Doordarshan will now enter the business of private sports league. The launch is being targeted by the next couple of months.
DD is planning three different leagues—in basketball, tackle football and kabaddi. Tackle football a modified form of American football. All the three properties will be university sports leagues, played among students from various universities and colleges across the country, Livemint has reported.
Doordarshan has already initiated talks with an American company which has expertise in the university sports sector, said Supriya Sahu, director general, Doordarshan. No more details are divulged.
The idea, Ms Sahu said, was to develop a public-private partnership in a bid to put in place a structure for university sports – beginning with the aforementioned sports and later expanding the format to others. “DD Sports is in the process of reinvigorating the content of the channel and rebranding it to make it relevant for its target audience. Sports leagues are major content differentiators in the genre. It sees potential in university sports,” she said.
Once the leagues are in place, the plan is to air the zonal matches on the regional channels of Doordarshan and the finals on DD National. “However, all the matches will be aired on DD Sports. The leagues will be launched with a strategic publicity and promotion plan which includes cross-channel, print, radio and outdoor publicity,” said Ms Sahu.
Globally, the university sports or collegiate sports sector is a multi-billion dollar industry, especially in the US, and is usually supported by local communities and led by either private companies or government bodies, according to multiple sports industry experts. In the case of some sports, it’s a pre-requisite for a player to have played university league tournaments to participate in national ones.
“The television rights for collegiate sports are widely contested for and are sold at huge prices in the US. It’s a multi-billion-dollar industry. To replicate this in India is a great proposition by Doordarshan, only if it is marketed, promoted and produced well,” said Tuhin Mishra, managing director and co-founder of sports marketing firm Baseline Ventures.
Doordarshan is not the first broadcaster to try its hand at university sports. In 2012, NDTV had come up with a university-level cricket league in partnership with Association of Indian Universities and the Ministry of Human Resource Development. The league was aimed at encouraging cricket at the university level but didn’t last beyond the first season.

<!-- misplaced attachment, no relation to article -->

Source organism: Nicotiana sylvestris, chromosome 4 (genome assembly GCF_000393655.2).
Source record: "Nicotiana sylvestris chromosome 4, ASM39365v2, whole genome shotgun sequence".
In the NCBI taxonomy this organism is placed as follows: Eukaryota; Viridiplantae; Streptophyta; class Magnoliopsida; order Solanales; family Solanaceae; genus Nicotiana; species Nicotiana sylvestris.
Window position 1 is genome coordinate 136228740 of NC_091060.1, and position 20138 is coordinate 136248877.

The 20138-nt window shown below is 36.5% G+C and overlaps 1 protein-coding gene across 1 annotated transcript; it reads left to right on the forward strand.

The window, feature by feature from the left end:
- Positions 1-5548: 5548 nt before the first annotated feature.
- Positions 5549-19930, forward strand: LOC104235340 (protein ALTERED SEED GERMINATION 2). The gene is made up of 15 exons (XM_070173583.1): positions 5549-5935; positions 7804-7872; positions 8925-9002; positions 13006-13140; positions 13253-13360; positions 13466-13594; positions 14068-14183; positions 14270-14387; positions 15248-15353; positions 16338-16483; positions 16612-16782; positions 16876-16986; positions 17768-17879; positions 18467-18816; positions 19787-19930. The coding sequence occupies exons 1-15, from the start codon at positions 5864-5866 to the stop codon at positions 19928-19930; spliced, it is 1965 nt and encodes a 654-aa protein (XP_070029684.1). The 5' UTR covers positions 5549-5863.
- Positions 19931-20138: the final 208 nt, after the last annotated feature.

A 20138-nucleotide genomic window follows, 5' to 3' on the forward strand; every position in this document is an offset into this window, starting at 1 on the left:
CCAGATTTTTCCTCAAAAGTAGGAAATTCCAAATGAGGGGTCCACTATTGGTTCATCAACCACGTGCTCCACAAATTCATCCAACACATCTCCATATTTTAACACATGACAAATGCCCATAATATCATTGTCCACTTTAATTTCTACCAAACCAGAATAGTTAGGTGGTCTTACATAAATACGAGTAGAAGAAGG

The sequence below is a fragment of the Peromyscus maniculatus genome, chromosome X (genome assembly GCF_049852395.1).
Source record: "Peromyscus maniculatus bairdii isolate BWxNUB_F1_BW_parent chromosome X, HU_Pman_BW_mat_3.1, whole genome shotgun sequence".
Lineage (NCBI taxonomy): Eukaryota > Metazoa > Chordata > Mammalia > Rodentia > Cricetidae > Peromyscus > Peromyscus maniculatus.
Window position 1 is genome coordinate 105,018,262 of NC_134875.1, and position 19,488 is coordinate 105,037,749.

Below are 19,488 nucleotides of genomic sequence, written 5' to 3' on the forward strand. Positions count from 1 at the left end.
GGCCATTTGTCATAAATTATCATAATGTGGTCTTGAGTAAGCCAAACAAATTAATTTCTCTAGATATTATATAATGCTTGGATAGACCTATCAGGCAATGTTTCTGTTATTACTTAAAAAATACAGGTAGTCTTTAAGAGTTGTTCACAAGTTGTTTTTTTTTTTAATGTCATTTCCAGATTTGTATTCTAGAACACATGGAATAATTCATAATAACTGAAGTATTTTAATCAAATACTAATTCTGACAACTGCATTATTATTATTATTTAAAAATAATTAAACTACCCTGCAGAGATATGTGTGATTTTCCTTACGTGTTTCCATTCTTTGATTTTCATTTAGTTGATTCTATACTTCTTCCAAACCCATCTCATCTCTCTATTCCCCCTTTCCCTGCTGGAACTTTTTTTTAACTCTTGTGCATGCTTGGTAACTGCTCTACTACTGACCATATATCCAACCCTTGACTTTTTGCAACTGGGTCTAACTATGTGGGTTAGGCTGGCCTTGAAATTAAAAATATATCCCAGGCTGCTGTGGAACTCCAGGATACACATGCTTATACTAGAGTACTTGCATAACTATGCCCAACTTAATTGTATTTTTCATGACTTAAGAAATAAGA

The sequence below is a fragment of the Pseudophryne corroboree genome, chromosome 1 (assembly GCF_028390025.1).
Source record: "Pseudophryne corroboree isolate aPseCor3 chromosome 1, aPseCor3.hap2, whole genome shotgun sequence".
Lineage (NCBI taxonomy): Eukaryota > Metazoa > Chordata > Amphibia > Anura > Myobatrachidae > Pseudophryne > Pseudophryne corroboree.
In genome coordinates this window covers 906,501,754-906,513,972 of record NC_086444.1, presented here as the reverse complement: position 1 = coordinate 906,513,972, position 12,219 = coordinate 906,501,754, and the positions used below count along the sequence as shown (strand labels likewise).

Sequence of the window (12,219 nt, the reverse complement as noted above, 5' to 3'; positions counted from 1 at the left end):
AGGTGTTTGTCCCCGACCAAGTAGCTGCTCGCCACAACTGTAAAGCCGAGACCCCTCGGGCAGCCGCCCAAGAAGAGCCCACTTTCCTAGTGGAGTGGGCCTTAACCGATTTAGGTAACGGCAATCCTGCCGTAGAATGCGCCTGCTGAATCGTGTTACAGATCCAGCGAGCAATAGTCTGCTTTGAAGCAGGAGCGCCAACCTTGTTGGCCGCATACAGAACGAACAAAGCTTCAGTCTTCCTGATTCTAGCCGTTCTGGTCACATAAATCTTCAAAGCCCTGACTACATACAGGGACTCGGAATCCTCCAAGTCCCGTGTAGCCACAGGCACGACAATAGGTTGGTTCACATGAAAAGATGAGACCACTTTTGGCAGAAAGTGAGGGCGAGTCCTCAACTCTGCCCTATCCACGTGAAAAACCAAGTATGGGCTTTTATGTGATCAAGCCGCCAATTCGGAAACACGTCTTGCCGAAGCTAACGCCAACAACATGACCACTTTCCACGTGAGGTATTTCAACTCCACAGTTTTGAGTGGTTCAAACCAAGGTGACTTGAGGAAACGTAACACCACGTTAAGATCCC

Things may be changing with the presence of several sports leagues in the private sector. Besides, university leagues may have a dual benefit. First, these may help Doordarshan attract eyeballs and get audiences to watch non-cricket sports. Second, these may provide a platform to budding players.
“Most of the developed sporting nations have grown on the back of strong university league infrastructure. In India, there is no structure for someone who wants to become a professional football or cricket player,” said Vinit Karnik, business head of ESP Properties, the sports and entertainment arm of media buying agency GroupM.
“A sports league on a national level across multiple universities, led by a platform like DD Sports, would be a dream come true,” he added.
Sports sponsorship in India grew 19.33% in 2016 to touch Rs 6,400 crore, according to a report titled Sporting Nation in the Making IV, published by GroupM ESP.
Currently, there are six major sports leagues played across the country—Indian Premier League, Indian Super League, Pro Kabaddi League, Hockey India League, Badminton League and International Premier Tennis League. The seventh Ultimate Table Tennis is all set to roll out shortly. Non-cricket leagues saw their franchise revenue growing 4.97% from Rs201.2 crore in 2015 to Rs211.2 crore in 2016.
HIL and IPL are owned and conducted by the respective national federations for the sports, the other leagues are run by licensed commercial partners.